As in the U.S., younger men are turning to slimmer-fitting silhouettes in suits, especially in urban areas such as Mexico City, he said. However, these younger guys are gravitating toward private-label offerings, which retail for around $300 to $400. In contrast, the older customers tend to purchase high-end European brands such as Zegna, Canali, Pal Zileri and Hugo Boss, with suit prices averaging around $1,300, he said.
Even so, this represents a shift for the company. “We started selling suits to young men around five years ago,” he said. “Before that, it didn’t exist. It started when Zara came to Mexico City and introduced it. After that, we began offering it in our private label.”
Another area of strength within men’s is made-to-measure.
“We have made-to-measure events with Loro Piana two times a year,” he said. Other brands also offer this service to the Mexican customer, including Zegna and Pal Zileri. “It’s a very important business to us and growing with different brands.”
He related a story about a customer at the Monterrey store who bought $100,000 in suits at a Loro Piana event — suits that cost around $15,000 each. “We have important customers with a lot of money,” he said.
Beyond clothing, Arismendi said contemporary sportswear is also on fire at the stores. “It’s been growing more than the average over the past two years,” he said. One of the strongest brands is Boss Orange.
He said the contemporary brands appeal to a “young man who is just starting to work. He’s 25 years old, he’s an architect or something like that in the professional area. He’s modern and contemporary.”
Arismendi continued, however, that “Our most important business continues to be [tailored clothing] in terms of turnover, but we see how contemporary is growing every day.”
Men’s wear is offered in all of the company’s stores, and Arismendi said the mix in the Mexico City flagship is the same as in the other areas. “We carry the same merchandise in all our stores. Ermenegildo Zegna is in 98 percent of our stores.”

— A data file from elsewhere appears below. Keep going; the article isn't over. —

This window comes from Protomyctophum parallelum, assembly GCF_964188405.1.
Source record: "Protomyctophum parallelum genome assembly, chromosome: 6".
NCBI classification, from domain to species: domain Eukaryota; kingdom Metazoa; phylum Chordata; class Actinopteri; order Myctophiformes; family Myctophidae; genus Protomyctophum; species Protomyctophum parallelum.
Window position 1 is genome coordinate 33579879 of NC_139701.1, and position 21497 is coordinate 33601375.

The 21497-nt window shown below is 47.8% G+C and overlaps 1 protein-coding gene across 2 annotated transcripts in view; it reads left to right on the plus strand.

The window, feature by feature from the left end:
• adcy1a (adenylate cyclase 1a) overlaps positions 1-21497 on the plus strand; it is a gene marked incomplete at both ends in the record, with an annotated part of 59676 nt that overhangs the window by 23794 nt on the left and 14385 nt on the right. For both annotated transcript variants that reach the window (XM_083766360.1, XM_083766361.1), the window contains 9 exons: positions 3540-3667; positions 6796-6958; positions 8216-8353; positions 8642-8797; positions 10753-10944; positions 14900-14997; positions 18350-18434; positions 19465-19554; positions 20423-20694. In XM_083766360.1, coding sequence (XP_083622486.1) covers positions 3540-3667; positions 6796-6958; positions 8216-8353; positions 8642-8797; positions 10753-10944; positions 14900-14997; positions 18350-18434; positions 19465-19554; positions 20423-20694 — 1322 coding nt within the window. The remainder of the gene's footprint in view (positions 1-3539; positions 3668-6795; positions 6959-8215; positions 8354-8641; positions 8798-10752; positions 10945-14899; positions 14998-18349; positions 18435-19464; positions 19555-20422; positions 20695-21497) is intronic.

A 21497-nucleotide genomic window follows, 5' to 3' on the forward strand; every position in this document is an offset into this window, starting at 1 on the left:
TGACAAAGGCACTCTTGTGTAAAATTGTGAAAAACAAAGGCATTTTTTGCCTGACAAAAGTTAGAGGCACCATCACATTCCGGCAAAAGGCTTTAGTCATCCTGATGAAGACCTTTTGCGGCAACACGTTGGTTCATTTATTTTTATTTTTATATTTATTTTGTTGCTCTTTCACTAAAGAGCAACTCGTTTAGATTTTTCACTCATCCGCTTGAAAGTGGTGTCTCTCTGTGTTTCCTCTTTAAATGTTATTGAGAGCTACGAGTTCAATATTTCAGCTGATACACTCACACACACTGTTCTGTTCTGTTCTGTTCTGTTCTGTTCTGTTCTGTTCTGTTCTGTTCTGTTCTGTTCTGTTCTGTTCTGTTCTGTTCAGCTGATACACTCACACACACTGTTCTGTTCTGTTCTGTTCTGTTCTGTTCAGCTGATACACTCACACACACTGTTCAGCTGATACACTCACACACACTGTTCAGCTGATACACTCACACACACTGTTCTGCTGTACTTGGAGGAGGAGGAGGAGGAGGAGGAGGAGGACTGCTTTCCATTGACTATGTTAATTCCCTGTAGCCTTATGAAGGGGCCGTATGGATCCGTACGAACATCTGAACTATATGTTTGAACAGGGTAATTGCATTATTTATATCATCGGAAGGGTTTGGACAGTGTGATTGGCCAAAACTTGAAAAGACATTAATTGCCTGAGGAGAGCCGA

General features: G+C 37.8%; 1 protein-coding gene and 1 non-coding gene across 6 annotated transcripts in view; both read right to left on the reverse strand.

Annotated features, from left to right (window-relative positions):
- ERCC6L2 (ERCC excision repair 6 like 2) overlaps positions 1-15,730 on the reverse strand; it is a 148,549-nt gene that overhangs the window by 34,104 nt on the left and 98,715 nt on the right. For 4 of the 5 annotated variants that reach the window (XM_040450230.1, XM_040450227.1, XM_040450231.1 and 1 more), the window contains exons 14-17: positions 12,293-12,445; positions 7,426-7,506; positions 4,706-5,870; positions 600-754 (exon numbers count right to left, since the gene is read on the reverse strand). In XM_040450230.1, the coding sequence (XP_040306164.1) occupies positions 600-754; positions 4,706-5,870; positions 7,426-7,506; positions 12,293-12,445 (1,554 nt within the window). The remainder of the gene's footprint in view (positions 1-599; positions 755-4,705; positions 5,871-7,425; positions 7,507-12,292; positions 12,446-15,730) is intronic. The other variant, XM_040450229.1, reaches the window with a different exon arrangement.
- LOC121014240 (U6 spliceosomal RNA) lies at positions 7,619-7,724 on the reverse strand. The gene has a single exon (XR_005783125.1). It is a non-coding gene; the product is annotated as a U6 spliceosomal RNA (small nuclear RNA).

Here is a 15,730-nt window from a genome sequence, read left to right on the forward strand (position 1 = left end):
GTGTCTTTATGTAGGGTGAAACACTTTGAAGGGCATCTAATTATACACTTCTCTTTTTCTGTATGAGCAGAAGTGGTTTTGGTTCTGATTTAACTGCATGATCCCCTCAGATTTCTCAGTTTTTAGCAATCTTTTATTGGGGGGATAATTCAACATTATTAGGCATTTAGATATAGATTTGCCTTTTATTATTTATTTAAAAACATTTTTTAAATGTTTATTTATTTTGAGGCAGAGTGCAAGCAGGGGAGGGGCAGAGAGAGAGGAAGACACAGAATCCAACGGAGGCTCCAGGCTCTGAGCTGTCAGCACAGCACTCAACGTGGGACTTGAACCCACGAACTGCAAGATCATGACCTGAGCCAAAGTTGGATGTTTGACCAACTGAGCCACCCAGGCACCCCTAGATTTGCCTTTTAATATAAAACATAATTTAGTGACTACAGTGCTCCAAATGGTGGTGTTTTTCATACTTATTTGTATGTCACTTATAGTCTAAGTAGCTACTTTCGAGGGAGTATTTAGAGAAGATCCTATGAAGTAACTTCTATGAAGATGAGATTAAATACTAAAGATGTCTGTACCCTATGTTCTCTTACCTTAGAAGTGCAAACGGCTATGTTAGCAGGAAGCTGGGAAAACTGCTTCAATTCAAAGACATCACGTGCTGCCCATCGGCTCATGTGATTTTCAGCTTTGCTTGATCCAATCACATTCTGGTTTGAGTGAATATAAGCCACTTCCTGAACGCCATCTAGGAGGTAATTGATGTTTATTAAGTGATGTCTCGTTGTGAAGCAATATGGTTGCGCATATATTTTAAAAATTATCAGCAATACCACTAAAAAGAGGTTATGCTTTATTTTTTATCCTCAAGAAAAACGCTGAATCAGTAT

He said El Palacio has a database of around 700,000 customers and keeps in contact with them through a twice-yearly catalogue that provides details on everything new and noteworthy within the men’s arena. In addition, the store advertises in local newspapers and has been beefing up its social media presence to communicate with its men’s wear shoppers.
Arismendi, who has run the men’s division at El Palacio for seven years, is a veteran men’s merchant. Born in Argentina, he attended law school but opted for a career in fashion instead. He worked for Yves Saint Laurent as a men’s wear manager in his home country as well as Chile before joining Haber’s Group, a retail conglomerate, overseeing Robert’s, High Life and Hugo Boss stand-alone stores in Mexico.
He said that upon joining El Palacio, he worked with many of the same brands that he’d carried at Haber’s. “But some, like Canali and Burberry, are exclusive to us.”
Looking to the future, Arismendi said he expects men’s wear to continue to grow in popularity at El Palacio. Besides brands with a contemporary sensibility, he expects tailored clothing to continue to be the leader five years down the road.